The Middle East is arguably the epicentre of world crisis, chronically war-prone and the site of the world’s most protracted conflicts. It appears to be the region where the anarchy and insecurity seen by the realist school of international politics as the main feature of states systems remains most in evidence and where the realist paradigm retains its greatest relevance. Yet neo-realism’s 1 a-historical tendency to assume states systems to be unchanging
process disrupted a multiplicity of regional ties while reorienting many economic and communications links to the Western ‘core’. In reaction, new supra-state ideologies, expressive of the lost cultural unity, were increasingly embraced: Pan-Arabism by the Arabic-speaking middle class and political Islam among the lower middle classes. Both, at various times, challenged the legitimacy of the individual states and spawned movements promoting the unification of states as a cure for the fragmentation of the recognised community. The result has been that the Arab world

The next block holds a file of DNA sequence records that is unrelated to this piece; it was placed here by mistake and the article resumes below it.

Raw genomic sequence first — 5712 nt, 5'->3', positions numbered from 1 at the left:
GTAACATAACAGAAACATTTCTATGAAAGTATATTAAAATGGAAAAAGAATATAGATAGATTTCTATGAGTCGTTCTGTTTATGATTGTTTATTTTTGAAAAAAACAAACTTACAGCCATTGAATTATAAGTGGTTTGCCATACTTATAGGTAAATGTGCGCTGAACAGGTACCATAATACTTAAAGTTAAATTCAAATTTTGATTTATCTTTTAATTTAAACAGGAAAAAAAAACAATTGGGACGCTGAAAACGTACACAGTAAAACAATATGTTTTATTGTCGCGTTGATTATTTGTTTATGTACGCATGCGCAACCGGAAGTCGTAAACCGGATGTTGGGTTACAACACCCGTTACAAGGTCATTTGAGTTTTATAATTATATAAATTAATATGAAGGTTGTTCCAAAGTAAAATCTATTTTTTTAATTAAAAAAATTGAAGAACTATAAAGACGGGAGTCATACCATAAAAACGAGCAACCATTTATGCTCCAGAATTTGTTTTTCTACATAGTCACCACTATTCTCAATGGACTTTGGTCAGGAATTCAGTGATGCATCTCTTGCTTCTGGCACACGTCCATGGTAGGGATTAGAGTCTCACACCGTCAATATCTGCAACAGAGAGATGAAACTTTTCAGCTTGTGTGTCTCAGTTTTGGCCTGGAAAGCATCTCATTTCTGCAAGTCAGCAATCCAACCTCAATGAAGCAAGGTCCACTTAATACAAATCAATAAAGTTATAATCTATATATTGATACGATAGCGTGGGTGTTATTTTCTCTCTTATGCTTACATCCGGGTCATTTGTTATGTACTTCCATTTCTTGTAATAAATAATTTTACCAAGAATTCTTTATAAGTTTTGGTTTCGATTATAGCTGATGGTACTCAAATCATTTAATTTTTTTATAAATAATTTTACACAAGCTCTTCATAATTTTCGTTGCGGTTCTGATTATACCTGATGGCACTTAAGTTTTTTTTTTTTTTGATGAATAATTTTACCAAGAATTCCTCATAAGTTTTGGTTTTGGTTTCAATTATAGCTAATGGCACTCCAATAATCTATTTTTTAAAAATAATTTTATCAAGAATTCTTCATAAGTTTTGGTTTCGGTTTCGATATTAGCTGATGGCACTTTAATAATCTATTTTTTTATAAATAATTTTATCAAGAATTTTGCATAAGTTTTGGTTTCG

State-building is the effort of rulers to institutionalise state structures capable of absorbing expanding political mobilisation and controlling territory corresponding to an identity community. In the Middle East, the flaws built into the process from its origins have afflicted the states with enduring legitimacy deficits (Hudson 1977). Because imperialism drew boundaries that haphazardly corresponded to identity, installed client elites in them and created the power machineries of the new
dependency relationships. To many Arabs and Muslims, the struggle with imperialism, far from being mere history, continues, as imperialism reinvents itself in new forms. The Middle East has become the one world region where anti-imperialist nationalism, obsolete elsewhere, remains alive and where an indigenous ideology, Islam, provides a world view still resistant to West-centric globalisation. This dynamic explains much of the international politics of the region.
The age of imperialism and the imposition of the Middle East states system